I am amazed at the not so obvious complexity of the Ford T ignition, in part necessitated by the requirement to be able to hand start the car by the average person in cold weather without a battery!
For those that want to start on mag, a low coil operating voltage would seem to be important. But the HCCT and the more modern testers don't measure this value, though it should be easy to do. I assume that reducing the spring tension would reduce the needed voltage to open the contacts, but would that produce a weak first spark? Does anyone know if Ford had a minimum voltage requirement for the coils?
One of the not so obvious complexities is that the coil is NOT a voltage operated device, it is a current operated device. The voltage is not important.
Good point. So is there a minimum coil operating current requirement? Or is that directly related to the average operating current?
BTW, any one have a carbide generator they would be willing to part with?
The coils will fire at 1.3 Amps which will occur during an increasing pulse (plus or minus) from the mag. The coil does not operate on the RMS (mathematical average) of the current.
All I know is that you have got to crank like mad to get up to two or three volts on a HCCT, the amps come up almost as soon as you start turning so there is really no need to crank fast. I am in the process of motorizing my HCCT as I think having a steady rpm would be more helpful plus having both hands free to work on the coil. KGB
So as you slowly crank up the HCCT is there a consistent point where the coil starts firing? I'm just wondering if that rpm point varies a lot from coil to coil, and would it be worth it to find coils adjusted so that they fire at a low rpm to hand start on a mag only car.
Interesting discussion that I found this morning.
It makes me thinking and I tested a few coils (34) on my home made HCCT. Between the coils were 4 new Fun Project coils and 5 metal top coils rebuild by Ron. The others I did myself, at the start with some help.
The HCCT give me an output, without a coil in the box, of 3.2Vac . With a coil in the box the tension varies from 1.66Vac and 1.69Vac with a current of 1.3A . This was for all the 34 coils.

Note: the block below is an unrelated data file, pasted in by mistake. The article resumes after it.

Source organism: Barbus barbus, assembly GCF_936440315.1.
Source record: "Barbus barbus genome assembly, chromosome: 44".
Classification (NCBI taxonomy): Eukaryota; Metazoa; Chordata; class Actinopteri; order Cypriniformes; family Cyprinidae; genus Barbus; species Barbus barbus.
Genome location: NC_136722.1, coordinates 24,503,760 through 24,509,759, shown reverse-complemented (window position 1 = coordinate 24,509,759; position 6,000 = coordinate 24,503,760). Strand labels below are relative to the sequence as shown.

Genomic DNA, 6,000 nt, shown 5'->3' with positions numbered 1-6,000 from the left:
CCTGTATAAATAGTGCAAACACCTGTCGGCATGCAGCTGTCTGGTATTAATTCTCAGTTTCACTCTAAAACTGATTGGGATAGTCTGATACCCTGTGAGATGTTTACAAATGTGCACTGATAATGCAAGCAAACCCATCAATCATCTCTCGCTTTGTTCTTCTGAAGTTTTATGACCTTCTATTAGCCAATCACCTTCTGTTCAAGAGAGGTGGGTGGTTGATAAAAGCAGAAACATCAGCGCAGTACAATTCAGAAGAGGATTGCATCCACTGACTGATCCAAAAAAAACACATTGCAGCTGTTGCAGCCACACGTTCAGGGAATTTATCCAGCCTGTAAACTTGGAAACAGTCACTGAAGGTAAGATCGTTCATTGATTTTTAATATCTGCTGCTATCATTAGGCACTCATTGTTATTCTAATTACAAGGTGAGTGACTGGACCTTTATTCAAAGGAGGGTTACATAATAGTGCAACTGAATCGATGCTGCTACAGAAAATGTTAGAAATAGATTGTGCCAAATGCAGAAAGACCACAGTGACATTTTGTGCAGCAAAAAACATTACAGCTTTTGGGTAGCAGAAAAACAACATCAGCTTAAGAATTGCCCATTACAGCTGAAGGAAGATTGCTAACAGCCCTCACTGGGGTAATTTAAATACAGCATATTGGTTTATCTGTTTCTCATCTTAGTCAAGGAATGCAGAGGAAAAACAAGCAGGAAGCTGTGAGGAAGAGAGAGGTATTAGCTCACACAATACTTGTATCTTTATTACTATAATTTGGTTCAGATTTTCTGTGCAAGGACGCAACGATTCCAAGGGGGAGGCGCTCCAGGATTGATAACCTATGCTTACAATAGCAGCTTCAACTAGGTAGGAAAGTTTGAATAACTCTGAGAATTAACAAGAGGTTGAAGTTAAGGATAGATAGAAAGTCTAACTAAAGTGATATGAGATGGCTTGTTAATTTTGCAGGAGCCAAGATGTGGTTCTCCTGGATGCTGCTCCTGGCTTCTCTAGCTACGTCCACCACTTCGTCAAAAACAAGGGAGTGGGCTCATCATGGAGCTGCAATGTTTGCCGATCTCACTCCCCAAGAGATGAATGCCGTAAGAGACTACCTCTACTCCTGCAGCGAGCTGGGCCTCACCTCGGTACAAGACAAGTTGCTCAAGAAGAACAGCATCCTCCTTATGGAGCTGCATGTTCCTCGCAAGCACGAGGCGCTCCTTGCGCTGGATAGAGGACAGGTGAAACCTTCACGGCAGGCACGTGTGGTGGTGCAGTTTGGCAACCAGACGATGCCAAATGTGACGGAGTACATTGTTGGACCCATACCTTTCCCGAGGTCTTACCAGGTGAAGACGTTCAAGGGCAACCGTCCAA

After I went to my two cars and tried to start them up cold on magneto.
The 1922 has a master vibrator coil and run after priming and two pulls on magneto.
The 1926 did the same but needed six pulls to keep running. Both cars didn't run for 3 months and temperature is 7°C.
A Model T ignition coil is more accurately described as a magnetically operated device. The magnetic field is generated by a current passing through the wire composing the coil's primary winding.
True, the magnetic field created by the primary winding is proportional to the magnitude of current flow in the primary winding and needs to reach a specific value, B, before it is sufficiently strong enough to pull the lower vibrator spring down towards the iron core and opening the contact points. However, the magnetic field will never reach the critical value B necessary to open the points if the applied voltage to primary coil winding is too low. Therefore, the applied voltage to the ignition coil is very much a factor in ignition coil operating performance. The higher the applied voltage, the higher the primary current and the faster the magnetic field is generated (ie. less delay aka retarded ignition timing) that occurs. The other primary variables that effect the value of B necessary to open the points is vibrator spring tension, cushion spring tension and point gap.
Here is a simulated comparison between voltage characteristics of an HCCT, Magneto and 12V battery. Note how the 12V battery (Red) pulses are not as strong as Vmag (blue)operating at 1000RPM but far more accurately represents normal magneto operation than does the HCCT (Green) does.
I forgot to add some details about the graph depicting the HCCT output (Vhcct), the Vmag and Vbat.
The chart illustrates voltage amplitude on the vertical, y axis, 6V each. Time is displayed on the horizontal, x axis, 0.02s (20ms) each.
The HCCT output (shown in green), Vhcct, rises to a much slower with time and rises to a much smaller value vertically when hand cranked as compared with normal magneto operation at 1000RPM. At 1000RPM, the magneto voltage rises very rapidly to a much higher value; resulting in a much more rapid rise in coil current and rapidly rising magnetic field as compared with the HCCT driven coil. The difference has a profound affect on the opening and closing of coil points and thus ignition timing.
Thanks, Mike for your valuable contribution to this thread. Does it really matter how fast the current rises before the points open, other then the dwell time?
Looks like voltage is back in the picture. Maybe we should look at the power (V x I) delivered to the coils?
I've been studying Model T ignition coil operation and effectiveness over the past 3 years for the ECCT project. I believe the dynamic characteristics of the coil current/magnetic field behavior is a very important factor in coil ignition coil performance. One of the observations I noted was that a set of coils set up to fire precisely at a specific time operating on 6VDC (slowly rising current and corresponding magnetic field) could all fire at markedly different times operating at higher voltages (faster rising current and associated magnetic field), and hence, cylinder to cylinder timing variation. That is why I abandoned support for setting up coils on 6VDC.